It changed everything, and after the adoption in 1984 of this new Covenant that included our sources AND Seven Principles, congregations started making adherence to the covenant part of membership for new individuals, and youth religious education curricula started focusing on the covenant, especially the new seven principles, as not only an explanation of what UU is, but also as an expression of UU identity.
Unison Reading (Rev Denis)
I’d like us now to read the seven principles which can be found in the front of the gray hymnal, between page viii and Hymn 1.
They aren’t listed as the seven principles, they are part of the covenant. We’ll read the long title and just to the end of the first section.
We, the member congregations of the Unitarian Universalist Association, covenant to affirm and promote:
The inherent worth and dignity of every person;
Justice, equity and compassion in human relations;
Acceptance of one another and encouragement to spiritual growth in our congregations;
A free and responsible search for truth and meaning;
The right of conscience and the use of democratic process within our congregations and in society at large;
The goal of world community with peace, liberty, and justice for all;
Respect for the interdependent web of all existence of which we are a part.
Sermon “Creed and Covenant” Rev. Denis Letourneau Paul
I grew up in a church that required children to memorize the creed – The Apostles’ Creed – in order to recite it each week with the adults. It was, and still is, repeated in every single service, every single day, by everyone present.
That creed was perhaps the biggest reason I left the Catholic Church. I just didn’t believe it. And, as I looked around during each mass, I didn’t see any spark of connection among my neighbors. I saw rote repetition. The creed seemed lifeless. When I asked people I knew and trusted, my parents and other elders, if they believed the creed, they all said pretty much the same thing.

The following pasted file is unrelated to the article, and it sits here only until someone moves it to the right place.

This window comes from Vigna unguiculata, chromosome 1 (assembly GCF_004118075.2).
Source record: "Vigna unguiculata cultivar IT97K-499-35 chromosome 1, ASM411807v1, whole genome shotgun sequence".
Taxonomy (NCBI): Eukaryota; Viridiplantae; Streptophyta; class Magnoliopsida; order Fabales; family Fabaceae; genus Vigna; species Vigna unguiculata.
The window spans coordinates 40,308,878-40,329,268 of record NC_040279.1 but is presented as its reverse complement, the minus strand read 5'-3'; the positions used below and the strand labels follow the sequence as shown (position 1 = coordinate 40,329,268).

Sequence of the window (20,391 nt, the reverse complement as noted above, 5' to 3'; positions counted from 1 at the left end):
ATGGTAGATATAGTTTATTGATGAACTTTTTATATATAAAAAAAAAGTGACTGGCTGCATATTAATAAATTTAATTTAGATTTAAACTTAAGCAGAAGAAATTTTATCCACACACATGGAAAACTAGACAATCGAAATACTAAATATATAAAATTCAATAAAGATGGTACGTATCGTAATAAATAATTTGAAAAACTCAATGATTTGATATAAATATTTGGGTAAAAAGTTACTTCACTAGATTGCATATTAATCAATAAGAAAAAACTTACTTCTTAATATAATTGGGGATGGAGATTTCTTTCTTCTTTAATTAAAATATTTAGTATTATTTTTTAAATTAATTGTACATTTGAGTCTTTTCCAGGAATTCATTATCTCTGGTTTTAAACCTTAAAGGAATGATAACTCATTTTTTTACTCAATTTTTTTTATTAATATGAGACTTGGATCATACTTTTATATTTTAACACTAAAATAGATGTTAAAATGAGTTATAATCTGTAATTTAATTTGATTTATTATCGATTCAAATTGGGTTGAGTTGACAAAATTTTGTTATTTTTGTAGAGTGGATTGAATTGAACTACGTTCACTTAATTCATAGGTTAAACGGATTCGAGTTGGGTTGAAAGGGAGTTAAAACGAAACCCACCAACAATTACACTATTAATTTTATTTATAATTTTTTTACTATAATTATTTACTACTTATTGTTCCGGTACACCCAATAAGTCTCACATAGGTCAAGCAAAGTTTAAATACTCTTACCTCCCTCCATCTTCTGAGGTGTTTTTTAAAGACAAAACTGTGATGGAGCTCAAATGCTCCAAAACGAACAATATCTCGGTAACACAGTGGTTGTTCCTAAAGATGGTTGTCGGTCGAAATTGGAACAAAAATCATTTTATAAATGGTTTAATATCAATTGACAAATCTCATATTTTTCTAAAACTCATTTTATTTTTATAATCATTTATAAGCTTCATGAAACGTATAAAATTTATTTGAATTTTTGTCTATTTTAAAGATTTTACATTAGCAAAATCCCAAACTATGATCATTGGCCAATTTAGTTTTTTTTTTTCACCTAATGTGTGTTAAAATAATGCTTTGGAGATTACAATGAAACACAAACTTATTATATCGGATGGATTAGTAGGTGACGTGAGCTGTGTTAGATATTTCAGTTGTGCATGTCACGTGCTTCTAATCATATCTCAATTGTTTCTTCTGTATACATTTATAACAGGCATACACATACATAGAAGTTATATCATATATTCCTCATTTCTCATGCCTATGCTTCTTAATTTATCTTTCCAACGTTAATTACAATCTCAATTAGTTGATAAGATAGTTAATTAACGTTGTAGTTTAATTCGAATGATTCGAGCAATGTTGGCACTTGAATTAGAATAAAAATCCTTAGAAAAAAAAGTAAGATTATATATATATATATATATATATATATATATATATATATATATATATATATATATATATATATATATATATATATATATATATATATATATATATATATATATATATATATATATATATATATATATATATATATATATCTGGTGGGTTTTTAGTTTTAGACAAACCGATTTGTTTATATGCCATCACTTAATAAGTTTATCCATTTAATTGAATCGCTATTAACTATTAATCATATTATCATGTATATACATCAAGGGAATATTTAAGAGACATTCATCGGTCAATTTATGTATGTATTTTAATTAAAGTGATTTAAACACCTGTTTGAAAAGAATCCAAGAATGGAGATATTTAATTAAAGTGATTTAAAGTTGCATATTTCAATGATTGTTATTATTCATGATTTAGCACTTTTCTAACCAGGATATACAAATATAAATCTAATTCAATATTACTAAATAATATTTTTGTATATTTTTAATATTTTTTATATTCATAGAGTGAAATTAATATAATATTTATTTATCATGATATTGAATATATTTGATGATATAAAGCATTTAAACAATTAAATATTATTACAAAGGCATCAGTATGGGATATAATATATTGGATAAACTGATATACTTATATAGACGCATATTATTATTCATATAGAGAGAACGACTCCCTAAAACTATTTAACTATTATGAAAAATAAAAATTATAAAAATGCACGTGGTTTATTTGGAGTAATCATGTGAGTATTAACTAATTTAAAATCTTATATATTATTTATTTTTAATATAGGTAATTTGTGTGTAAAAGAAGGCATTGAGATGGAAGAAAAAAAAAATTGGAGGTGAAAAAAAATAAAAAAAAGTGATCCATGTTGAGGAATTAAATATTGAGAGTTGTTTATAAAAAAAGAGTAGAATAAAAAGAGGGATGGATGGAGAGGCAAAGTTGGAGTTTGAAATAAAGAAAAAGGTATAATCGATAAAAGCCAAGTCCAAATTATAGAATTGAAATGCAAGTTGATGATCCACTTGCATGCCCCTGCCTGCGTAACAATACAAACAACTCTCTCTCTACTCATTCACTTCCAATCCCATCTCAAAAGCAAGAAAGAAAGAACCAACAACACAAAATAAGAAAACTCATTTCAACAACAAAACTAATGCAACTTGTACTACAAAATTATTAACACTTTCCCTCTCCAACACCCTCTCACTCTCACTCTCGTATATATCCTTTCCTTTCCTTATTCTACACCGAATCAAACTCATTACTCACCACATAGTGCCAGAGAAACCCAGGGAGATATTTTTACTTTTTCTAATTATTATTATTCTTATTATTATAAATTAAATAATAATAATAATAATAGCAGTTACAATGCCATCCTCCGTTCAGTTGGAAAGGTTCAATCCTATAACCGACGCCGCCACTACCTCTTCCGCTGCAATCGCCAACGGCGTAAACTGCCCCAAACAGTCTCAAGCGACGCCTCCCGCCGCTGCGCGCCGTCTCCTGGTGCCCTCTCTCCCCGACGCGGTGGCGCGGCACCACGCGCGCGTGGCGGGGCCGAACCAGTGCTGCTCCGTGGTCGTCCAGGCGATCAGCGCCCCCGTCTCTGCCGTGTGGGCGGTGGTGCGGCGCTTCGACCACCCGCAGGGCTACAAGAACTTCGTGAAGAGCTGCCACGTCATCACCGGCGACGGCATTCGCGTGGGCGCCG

“I guess.” I’d wait through the pause. “I’m not really sure what it means.”
So, when I came to Unitarian Universalism as a young adult, I didn’t come seeking a creed, I came seeking community. And that was exactly what I found: people who rejoiced in being together, not bothering with reciting any creed. I could belong simply because I wanted to be there. There was no litmus test for my inclusion, no hoops I had to jump through.
One thing I noticed right off the bat was the almost universal discomfort UUs have with the whole idea of religion. There’s a widespread desire to not be told what to do, what to think, or what to believe. And religion at its core, according to most people I’ve talked to, is all about telling people what to believe.
Well, if you haven’t heard me say it before, you might be surprised that I have a different take on all that. Religion is about binding together. It’s about coming together, week after week, and promising ourselves to be together in our quest for truth and meaning. Religion is about not thinking alike, but journeying together. The meaning is in the roots of the word, the Latin re-legare, meaning to bind together again.